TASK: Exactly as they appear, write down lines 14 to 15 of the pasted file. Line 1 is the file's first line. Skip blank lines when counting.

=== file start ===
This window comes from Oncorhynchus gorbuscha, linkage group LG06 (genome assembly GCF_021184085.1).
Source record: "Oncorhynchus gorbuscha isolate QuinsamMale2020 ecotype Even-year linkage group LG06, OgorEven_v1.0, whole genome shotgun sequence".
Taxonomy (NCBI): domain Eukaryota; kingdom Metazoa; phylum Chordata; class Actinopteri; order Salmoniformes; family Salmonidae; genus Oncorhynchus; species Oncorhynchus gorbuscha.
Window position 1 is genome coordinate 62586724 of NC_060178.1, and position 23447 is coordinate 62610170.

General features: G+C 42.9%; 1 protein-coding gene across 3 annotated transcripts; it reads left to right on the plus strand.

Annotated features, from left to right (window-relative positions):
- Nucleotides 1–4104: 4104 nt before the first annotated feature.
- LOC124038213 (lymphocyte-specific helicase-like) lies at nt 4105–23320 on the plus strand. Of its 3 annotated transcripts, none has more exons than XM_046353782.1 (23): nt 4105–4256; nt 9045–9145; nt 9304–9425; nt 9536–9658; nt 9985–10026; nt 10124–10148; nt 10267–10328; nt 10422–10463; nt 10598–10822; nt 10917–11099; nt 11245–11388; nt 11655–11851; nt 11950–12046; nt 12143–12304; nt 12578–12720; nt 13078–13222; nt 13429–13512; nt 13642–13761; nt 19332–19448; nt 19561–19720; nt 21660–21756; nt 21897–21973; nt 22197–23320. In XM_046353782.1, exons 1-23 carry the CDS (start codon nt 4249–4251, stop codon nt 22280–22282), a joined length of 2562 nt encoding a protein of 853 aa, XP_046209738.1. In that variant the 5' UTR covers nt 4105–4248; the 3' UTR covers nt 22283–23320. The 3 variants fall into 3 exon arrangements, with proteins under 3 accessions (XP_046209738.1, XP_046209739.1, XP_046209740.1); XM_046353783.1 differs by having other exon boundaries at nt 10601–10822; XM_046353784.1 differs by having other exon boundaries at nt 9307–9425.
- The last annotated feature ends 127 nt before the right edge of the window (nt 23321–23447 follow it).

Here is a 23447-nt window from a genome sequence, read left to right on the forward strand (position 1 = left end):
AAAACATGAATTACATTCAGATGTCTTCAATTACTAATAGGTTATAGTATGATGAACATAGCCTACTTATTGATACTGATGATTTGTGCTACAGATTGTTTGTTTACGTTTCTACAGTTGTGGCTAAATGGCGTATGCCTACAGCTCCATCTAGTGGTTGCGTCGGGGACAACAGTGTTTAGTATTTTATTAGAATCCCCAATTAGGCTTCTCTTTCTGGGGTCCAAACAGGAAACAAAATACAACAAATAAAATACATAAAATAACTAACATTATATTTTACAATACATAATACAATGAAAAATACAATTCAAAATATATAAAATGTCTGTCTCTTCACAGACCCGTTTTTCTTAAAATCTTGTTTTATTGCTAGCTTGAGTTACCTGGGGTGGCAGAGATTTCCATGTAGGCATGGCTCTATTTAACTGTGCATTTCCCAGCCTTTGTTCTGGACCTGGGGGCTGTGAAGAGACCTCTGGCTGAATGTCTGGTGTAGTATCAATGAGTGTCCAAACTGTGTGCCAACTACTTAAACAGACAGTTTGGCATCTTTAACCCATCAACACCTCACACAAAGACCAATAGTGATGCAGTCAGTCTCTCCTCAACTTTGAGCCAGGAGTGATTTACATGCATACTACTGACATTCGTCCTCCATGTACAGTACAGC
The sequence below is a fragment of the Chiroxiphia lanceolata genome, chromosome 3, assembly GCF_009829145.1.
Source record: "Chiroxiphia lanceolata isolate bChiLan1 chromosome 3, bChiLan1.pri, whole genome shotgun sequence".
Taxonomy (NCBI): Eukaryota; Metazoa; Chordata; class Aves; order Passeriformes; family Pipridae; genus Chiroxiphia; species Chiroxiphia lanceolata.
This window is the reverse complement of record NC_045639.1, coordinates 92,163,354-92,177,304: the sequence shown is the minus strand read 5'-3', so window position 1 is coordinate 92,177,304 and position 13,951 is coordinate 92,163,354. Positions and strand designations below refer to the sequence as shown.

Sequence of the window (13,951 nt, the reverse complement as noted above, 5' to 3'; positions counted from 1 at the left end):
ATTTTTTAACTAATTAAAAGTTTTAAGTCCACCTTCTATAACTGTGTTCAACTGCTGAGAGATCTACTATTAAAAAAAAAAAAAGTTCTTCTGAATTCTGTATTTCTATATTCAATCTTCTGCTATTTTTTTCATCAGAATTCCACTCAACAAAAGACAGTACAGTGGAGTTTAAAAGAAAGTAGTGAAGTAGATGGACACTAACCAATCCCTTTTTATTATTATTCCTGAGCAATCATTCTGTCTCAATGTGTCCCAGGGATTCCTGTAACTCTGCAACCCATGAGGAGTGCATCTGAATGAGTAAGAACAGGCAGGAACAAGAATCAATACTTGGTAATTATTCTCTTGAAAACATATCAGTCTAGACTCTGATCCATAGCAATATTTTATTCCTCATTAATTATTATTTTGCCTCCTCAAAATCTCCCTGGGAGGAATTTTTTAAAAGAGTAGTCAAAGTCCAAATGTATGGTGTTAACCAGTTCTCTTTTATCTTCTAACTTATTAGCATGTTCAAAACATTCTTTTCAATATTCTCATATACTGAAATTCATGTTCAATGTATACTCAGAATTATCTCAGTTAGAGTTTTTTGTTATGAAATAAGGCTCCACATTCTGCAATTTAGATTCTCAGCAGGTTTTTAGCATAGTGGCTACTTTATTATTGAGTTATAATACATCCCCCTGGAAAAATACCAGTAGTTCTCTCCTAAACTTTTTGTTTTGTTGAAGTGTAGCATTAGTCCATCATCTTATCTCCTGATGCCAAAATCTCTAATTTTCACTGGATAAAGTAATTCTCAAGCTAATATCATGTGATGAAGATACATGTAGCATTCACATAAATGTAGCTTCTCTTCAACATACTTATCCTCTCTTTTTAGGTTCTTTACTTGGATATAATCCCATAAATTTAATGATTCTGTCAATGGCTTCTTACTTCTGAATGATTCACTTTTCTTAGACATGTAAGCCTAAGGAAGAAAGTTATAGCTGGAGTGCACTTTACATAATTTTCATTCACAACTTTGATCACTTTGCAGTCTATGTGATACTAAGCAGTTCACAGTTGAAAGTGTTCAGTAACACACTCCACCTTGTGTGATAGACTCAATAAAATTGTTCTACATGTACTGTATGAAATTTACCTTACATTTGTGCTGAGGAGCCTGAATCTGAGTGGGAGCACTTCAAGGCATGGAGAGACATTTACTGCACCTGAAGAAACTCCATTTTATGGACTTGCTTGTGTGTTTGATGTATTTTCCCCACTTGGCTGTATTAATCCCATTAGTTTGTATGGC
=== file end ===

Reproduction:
Taxonomy (NCBI): Eukaryota; Metazoa; Chordata; class Aves; order Passeriformes; family Pipridae; genus Chiroxiphia; species Chiroxiphia lanceolata.
This window is the reverse complement of record NC_045639.1, coordinates 92,163,354-92,177,304: the sequence shown is the minus strand read 5'-3', so window position 1 is coordinate 92,177,304 and position 13,951 is coordinate 92,163,354. Positions and strand designations below refer to the sequence as shown.